I have found that once I get the fire going I can wait for the several pieces used to start the fire to burn down to coals (but while they are still good and hot). Then I can put in one piece on top of the coals and it starts burning almost immediately. This way I am able to keep a small but flaming fire with no obvious smoke. I do have to feed it a piece at a time but this seems to be plenty of output for the heat needed. This seems like it works well but this keeps the flue pipe thermometer at about 150F. Pipe buildup hasn't been an issue.

Moving the gauge down the pipe made it read slightly higher but not a big difference.

To get hotter fires multiple pieces could be used (with the air inlet damper about half open, same as for the one piece at a time method) and get the temp up to the middle of the marked "burn zone" (about 400 - 450F). But it overheats the large room (and somewhat the rest of the house) so burning has to be sporadic.

When going to bed for the night I put in several of the largest pieces I have handy and damper it down. It smokes a bit more but not much. If I open the damper to get it all burning well it burns up the wood faster after the damper closed and it doesn't last the night.

Does anyone have links to articles that talk about burning techniques. Most I have found simply say general things like burn a hot fire to reduce buildup in the pipe and get good efficiency.
 

Enzo's Dad

Feeling the Heat
Dec 16, 2013
328
Canton, CT
I think the point is you can have a smaller hot fire, clean the glass and not produce enough heat to drive you out of the room. Every house and every stove set up is different. I think its all trial and error. Experiment with split size, and amout as well as damper control.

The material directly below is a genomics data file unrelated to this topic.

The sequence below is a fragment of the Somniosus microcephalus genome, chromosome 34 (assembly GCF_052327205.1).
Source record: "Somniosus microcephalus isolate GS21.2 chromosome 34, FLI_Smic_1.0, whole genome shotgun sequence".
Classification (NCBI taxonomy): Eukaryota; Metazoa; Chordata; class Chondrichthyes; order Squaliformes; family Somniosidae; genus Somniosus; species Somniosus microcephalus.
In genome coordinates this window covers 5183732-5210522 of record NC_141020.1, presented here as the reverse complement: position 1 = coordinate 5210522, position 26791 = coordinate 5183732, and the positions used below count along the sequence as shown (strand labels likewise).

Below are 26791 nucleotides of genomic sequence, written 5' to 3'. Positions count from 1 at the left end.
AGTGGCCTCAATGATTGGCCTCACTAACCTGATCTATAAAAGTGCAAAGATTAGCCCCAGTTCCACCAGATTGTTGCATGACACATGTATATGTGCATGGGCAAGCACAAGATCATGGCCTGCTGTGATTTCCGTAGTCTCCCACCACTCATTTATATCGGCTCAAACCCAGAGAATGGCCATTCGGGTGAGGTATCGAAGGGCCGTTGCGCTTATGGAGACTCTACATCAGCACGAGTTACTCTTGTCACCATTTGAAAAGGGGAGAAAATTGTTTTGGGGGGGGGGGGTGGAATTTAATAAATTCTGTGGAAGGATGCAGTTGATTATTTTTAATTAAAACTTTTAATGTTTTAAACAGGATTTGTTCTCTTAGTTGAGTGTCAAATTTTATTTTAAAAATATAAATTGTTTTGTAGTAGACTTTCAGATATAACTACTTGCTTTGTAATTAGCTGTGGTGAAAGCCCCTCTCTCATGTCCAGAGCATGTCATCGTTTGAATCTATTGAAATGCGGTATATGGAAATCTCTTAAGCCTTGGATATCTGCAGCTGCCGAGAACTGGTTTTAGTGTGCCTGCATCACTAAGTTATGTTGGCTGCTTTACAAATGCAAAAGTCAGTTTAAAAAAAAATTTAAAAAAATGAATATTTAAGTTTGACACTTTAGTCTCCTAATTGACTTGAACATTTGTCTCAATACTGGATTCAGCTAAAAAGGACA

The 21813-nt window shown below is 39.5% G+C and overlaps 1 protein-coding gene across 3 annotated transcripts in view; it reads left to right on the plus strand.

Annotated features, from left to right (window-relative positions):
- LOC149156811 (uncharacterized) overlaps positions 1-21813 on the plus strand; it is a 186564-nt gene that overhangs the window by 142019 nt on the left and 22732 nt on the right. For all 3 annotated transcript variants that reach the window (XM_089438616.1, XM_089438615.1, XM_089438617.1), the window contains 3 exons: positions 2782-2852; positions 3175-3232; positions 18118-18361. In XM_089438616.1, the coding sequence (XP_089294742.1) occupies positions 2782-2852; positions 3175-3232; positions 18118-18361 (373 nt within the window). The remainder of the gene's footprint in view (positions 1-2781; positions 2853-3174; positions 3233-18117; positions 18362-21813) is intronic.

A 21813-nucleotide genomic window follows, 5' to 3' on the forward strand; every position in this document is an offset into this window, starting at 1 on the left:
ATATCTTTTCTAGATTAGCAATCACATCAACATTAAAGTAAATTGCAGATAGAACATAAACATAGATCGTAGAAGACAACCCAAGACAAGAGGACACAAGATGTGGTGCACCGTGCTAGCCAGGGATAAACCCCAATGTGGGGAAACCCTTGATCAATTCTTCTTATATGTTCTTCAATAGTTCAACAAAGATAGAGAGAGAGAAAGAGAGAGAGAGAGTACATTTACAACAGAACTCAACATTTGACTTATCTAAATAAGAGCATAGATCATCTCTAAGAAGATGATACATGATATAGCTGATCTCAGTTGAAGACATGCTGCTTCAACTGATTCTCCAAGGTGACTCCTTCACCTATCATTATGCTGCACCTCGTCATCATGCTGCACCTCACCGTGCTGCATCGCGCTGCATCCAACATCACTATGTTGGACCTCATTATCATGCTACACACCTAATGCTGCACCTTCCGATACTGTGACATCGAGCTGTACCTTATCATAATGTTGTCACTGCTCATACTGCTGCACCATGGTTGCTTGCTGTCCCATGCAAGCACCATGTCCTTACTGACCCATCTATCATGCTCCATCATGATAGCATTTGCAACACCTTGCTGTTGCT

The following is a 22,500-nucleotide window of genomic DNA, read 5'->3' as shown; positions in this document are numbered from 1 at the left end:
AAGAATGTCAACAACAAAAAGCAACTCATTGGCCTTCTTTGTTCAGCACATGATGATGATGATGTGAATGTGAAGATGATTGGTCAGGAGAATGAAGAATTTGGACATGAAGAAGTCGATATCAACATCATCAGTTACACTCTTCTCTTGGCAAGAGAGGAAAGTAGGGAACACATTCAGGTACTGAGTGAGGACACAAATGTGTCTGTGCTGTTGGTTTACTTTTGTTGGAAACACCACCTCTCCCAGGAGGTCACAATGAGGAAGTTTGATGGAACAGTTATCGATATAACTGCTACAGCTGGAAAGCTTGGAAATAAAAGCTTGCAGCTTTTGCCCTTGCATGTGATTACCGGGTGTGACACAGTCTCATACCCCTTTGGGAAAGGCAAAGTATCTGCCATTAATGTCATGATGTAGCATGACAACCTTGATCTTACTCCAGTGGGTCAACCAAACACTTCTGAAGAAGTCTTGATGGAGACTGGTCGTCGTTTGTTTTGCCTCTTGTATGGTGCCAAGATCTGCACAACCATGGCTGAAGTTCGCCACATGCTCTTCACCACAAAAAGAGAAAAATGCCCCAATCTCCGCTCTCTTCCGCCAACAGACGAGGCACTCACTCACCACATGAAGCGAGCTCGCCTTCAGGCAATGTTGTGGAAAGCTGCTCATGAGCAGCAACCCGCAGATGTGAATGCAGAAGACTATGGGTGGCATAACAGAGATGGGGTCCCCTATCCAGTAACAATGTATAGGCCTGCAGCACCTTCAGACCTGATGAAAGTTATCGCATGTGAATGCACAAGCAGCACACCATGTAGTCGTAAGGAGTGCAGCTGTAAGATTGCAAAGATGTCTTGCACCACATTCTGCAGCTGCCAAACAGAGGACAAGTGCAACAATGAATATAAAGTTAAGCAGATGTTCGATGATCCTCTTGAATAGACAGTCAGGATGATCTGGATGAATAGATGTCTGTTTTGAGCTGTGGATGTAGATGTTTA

EatenByLimestone

Minister of Fire
Jul 12, 2006
7,330
Schenectady, NY
If I want to build a fire for a nice cold night, I'll place 8-10 good sized splits into the stove. This produces a long burning, hot fire. If the temperature is going up into the 40s or so and I want to keep the stove going, I'll place 4 to 6 splits in and make sure it burns hot. The stove will burn down, even out and since your house is well insulated it should hold the heat and you should be fine.
 

BobUrban

Minister of Fire
Jul 24, 2010
1,933
Central Michigan
small hot = less wood/more air play around with this plan and find your sweet spot
 

bluedogz

Minister of Fire
Oct 9, 2011
1,245
NE Maryland
Surprised nobody has asked... but how's your wood? Species? How long C/S/S?
 

DBoon

Minister of Fire
Jan 14, 2009
1,176
Central NY
Moving the gauge down the pipe made it read slightly higher but not a big difference.
It sounds like you are using a magnetic pipe temp sensor on the outside of the pipe. Many here have commented that these read a lot lower than a sensor in the pipe.
 

Beer Belly

Minister of Fire
Oct 26, 2011
2,186
Connecticut

Jim27

New Member
Dec 13, 2013
4
Illinois